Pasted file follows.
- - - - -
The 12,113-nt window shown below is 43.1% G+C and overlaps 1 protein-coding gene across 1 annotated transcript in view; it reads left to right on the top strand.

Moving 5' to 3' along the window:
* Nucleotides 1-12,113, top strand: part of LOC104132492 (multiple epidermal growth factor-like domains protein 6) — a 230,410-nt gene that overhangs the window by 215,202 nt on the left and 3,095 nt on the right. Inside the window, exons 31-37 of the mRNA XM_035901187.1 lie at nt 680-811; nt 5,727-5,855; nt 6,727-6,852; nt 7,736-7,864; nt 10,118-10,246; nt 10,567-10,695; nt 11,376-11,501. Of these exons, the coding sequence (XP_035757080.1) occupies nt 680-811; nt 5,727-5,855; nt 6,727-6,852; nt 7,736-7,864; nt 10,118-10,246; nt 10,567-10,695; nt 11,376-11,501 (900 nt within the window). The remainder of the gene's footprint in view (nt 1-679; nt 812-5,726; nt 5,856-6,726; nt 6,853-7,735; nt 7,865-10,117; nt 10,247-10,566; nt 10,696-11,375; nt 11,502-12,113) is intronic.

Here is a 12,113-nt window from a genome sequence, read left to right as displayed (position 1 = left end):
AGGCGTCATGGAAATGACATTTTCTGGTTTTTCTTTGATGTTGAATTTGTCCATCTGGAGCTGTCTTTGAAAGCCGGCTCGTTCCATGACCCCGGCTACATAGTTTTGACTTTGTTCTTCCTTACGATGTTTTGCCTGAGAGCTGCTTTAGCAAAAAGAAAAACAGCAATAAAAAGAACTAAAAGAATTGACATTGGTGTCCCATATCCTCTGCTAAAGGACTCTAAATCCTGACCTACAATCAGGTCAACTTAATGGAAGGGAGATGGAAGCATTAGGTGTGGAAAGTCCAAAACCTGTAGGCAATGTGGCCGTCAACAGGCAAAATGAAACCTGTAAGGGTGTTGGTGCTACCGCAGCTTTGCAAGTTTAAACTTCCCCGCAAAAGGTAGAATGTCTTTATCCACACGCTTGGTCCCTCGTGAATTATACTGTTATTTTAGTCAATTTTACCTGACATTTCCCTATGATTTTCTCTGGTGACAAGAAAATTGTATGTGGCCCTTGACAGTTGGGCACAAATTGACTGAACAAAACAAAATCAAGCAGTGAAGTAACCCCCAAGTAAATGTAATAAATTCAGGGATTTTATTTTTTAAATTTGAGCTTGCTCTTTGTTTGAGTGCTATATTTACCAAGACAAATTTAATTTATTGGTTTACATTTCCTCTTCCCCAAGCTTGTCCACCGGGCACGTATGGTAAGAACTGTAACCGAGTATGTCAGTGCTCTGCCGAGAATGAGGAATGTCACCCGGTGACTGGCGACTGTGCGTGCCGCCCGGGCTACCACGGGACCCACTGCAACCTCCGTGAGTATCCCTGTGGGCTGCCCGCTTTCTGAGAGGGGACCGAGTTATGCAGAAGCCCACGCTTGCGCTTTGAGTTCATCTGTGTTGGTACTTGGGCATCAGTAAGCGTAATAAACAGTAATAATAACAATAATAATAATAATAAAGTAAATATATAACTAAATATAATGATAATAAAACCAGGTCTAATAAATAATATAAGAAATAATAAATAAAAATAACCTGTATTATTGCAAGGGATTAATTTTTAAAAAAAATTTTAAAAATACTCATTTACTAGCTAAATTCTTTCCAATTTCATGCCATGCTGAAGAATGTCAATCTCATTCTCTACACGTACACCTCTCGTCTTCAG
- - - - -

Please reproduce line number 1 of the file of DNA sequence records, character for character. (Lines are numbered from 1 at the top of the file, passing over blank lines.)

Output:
The 12,113-nt window shown below is 43.1% G+C and overlaps 1 protein-coding gene across 1 annotated transcript in view; it reads left to right on the top strand.